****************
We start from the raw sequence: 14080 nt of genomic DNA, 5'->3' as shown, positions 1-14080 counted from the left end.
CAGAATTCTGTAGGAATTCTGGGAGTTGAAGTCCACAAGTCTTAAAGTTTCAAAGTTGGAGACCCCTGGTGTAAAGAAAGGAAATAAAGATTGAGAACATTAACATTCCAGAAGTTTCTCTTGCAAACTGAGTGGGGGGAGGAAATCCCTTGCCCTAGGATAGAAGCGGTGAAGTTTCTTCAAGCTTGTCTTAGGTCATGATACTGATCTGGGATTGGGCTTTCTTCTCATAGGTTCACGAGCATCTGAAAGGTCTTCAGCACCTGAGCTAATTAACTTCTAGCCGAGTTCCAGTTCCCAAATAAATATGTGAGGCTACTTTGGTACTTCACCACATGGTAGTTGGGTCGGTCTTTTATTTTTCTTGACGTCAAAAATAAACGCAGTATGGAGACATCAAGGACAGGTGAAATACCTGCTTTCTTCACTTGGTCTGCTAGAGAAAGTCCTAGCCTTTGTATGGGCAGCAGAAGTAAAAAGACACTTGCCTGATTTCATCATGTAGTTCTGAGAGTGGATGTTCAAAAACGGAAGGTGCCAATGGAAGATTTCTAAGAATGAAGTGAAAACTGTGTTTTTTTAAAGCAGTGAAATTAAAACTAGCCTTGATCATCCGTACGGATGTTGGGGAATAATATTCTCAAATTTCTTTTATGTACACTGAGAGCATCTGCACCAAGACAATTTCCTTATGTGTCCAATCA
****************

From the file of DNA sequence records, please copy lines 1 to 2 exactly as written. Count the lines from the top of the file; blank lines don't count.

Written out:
We start from the raw sequence: 14080 nt of genomic DNA, 5'->3' as shown, positions 1-14080 counted from the left end.
CAGAATTCTGTAGGAATTCTGGGAGTTGAAGTCCACAAGTCTTAAAGTTTCAAAGTTGGAGACCCCTGGTGTAAAGAAAGGAAATAAAGATTGAGAACATTAACATTCCAGAAGTTTCTCTTGCAAACTGAGTGGGGGGAGGAAATCCCTTGCCCTAGGATAGAAGCGGTGAAGTTTCTTCAAGCTTGTCTTAGGTCATGATACTGATCTGGGATTGGGCTTTCTTCTCATAGGTTCACGAGCATCTGAAAGGTCTTCAGCACCTGAGCTAATTAACTTCTAGCCGAGTTCCAGTTCCCAAATAAATATGTGAGGCTACTTTGGTACTTCACCACATGGTAGTTGGGTCGGTCTTTTATTTTTCTTGACGTCAAAAATAAACGCAGTATGGAGACATCAAGGACAGGTGAAATACCTGCTTTCTTCACTTGGTCTGCTAGAGAAAGTCCTAGCCTTTGTATGGGCAGCAGAAGTAAAAAGACACTTGCCTGATTTCATCATGTAGTTCTGAGAGTGGATGTTCAAAAACGGAAGGTGCCAATGGAAGATTTCTAAGAATGAAGTGAAAACTGTGTTTTTTTAAAGCAGTGAAATTAAAACTAGCCTTGATCATCCGTACGGATGTTGGGGAATAATATTCTCAAATTTCTTTTATGTACACTGAGAGCATCTGCACCAAGACAATTTCCTTATGTGTCCAATCA